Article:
V1951. GIOVANNI MARTINELLI: The Acoustic Recordings, incl. Songs by Tosti, Mascagni, Bizet, Leoncavallo & Roxas; Arias & Scenes from Aïda, Tosca, La Gioconda, Manon Lescaut, Iris, La Boheme, Rigoletto, Pagliacci, Ballo, Il Trovatore, Madama Butterfly, Zazà, Don Carlos, Ernani, La Traviata, Don Pasquale, Cavalleria, Lucia, Marta, Carmen, Guillaume Tell, L'Africaine, Werther, Faust & Eugen Onégin. (Austria) 2-Preiser 89213, recorded 1913-23. Long out-of-print, final copy! – 717281892131
“Almost invariably, the music you have heard [Martinelli] sing bears his stamp upon it....breathtaking moments when no breath is taken, so that the line is continuous, the voice achieving a violinist's breadth of phrase. Then there is the musical intelligence to see structure clearly...or the sensitivity to nuance and modulation, always marked by something responsive in the singer's inflection....there is always something to remember...almost certainly the silvery beauty which the voice itself can have becomes a treasured possession."
- J.B. Steane, GRAMOPHONE, Oct., 1989
“Martinelli remains a legend of stamina and longevity in the opera world, particularly for a heroic tenor, a type of voice not always associated with longevity. He made his opera début in 1908 and sang his last performance in 1967. His voice was not, by contemporary accounts, as huge as that of most heroic tenors, but he had such strong focus and projection that he more than compensated for this perceived shortfall. Particularly at the Met, Martinelli was considered Caruso's successor in the more dramatic rôles, as Gigli was in the more lyrical ones. Martinelli had a strong sense of legato phrasing, powerful breath control, and a distinctive timbre, although some listeners found it overly metallic. Martinelli made more use of rubato than what would be permitted in post-1970s practice, but unlike most heroic tenors of any era, he generally sang, rather than slurred, grace notes.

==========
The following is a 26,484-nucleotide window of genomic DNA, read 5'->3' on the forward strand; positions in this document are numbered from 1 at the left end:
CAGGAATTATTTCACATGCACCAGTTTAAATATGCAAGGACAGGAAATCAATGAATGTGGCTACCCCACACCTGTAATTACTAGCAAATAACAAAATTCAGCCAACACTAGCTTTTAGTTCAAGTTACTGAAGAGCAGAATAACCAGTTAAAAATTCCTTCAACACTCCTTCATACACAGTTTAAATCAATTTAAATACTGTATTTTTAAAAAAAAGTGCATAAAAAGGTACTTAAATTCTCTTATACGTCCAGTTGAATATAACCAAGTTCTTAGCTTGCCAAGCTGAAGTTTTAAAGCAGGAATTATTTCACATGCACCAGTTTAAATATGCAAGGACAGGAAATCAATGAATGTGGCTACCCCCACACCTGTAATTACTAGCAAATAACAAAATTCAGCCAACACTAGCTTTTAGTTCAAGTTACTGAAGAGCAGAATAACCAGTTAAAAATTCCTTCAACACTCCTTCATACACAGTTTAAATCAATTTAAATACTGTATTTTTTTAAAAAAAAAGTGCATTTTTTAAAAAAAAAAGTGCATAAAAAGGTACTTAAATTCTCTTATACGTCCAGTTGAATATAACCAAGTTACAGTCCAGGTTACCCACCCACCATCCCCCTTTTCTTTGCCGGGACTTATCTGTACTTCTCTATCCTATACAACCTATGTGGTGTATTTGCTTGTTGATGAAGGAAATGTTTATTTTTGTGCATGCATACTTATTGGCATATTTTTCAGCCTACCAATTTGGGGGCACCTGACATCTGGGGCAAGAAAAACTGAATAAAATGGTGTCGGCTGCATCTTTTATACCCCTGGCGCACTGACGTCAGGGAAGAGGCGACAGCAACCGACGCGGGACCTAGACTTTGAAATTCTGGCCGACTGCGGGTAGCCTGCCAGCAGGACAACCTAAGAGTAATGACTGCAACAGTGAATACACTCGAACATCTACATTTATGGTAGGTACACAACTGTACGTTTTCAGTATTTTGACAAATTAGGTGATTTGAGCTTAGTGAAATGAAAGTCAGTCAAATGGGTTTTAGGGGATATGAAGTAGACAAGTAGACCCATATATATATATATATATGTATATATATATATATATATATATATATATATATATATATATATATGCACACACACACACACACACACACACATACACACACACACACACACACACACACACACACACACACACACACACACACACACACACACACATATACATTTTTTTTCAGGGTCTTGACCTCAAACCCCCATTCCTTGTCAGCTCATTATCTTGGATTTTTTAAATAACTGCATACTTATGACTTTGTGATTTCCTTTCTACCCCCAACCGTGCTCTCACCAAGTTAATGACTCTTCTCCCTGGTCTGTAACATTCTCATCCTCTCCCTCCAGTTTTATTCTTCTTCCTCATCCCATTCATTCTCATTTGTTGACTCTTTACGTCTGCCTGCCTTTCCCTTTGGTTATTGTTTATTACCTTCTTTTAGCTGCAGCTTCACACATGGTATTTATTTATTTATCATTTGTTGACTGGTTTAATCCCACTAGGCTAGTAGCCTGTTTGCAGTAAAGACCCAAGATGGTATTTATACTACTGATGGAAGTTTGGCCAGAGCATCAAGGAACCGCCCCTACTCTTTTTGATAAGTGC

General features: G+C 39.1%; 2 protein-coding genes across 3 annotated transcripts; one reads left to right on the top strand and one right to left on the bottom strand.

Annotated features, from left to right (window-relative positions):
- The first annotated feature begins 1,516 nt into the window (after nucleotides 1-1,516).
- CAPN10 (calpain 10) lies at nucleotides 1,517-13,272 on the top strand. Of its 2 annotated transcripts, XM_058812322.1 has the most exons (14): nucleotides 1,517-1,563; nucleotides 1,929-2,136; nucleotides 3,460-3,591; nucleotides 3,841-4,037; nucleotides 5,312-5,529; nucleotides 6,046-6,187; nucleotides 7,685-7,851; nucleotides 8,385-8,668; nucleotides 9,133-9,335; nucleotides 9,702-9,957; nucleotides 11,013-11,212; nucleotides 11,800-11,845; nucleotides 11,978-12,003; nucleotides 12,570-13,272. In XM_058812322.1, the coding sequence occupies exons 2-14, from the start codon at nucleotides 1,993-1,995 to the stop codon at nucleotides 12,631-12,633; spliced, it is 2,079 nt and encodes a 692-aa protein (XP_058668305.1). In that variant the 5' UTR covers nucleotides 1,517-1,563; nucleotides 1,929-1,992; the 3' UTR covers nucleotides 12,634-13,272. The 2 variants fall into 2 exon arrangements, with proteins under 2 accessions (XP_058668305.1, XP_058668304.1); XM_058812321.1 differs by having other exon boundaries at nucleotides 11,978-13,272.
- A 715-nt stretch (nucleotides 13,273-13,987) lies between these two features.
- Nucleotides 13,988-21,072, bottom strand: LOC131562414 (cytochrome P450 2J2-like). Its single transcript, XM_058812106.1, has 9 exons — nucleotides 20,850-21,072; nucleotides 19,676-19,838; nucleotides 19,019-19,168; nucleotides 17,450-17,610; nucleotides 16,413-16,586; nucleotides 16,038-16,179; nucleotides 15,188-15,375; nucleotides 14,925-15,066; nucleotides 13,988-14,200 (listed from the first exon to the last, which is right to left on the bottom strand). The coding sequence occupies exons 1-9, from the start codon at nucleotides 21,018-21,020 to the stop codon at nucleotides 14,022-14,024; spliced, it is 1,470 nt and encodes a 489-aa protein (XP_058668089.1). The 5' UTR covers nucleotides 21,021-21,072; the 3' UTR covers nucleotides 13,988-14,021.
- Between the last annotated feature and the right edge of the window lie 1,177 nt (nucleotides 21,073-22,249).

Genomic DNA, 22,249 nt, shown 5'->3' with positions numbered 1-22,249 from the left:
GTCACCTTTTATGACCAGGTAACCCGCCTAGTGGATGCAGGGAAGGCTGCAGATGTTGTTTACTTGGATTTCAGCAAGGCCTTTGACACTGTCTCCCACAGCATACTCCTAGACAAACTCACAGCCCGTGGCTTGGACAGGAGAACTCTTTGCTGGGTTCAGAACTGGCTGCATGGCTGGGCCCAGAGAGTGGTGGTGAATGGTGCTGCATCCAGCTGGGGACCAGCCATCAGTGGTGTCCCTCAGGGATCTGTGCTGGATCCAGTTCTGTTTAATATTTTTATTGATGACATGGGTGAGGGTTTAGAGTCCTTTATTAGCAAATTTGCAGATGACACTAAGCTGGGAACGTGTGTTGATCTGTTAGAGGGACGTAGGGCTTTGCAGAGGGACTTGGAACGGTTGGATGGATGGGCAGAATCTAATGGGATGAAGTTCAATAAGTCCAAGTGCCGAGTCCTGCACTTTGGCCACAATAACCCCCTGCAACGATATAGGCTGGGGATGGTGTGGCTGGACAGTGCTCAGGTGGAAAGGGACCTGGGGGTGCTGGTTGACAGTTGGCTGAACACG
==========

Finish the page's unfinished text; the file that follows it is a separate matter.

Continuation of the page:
In 1910, Martinelli sang the title rôle of Ernani at La Scala, and was promptly invited to audition for the Italian première of LA FANCIULLA DEL WEST (which had premiered at the Met with Caruso.) After some hesitation over his lack of experience, Puccini and Toscanini chose him, and later, according to one story, he was Puccini's choice for the world première of TURANDOT, but the Met management would not release Martinelli from his contract.
In 1912 he made his Covent Garden début as Cavaradossi in TOSCA, and his Met début in 1913 -- the first of an eventual 663 performances at the Met. 1913 was also the year of the posthumous première of Massenet's PANURGE, in which Martinelli sang Pantagruel. In 1915 he sang Lefebvre in the première of Giordano's MADAME SANS-GENE, and in 1916, created the rôle of Fernando in Granados' GOYESCAS. Martinelli began to increase his repertoire to include most of the Italian and French dramatic rôles.
Much of Martinelli's career was focused in the United States, and it was not until 1937 that he returned to Covent Garden. In 1939, he sang TRISTAN UND ISOLDE in Chicago with Kirsten Flagstad. In 1945 he stopped singing staged operas at the Met, but still participated in various benefit recitals. His last complete rôle was as Samson in Philadelphia in 1950, but in 1967, he sang the Emperor in a Seattle production of TURANDOT.”
- Anne Feeney, allmusic.com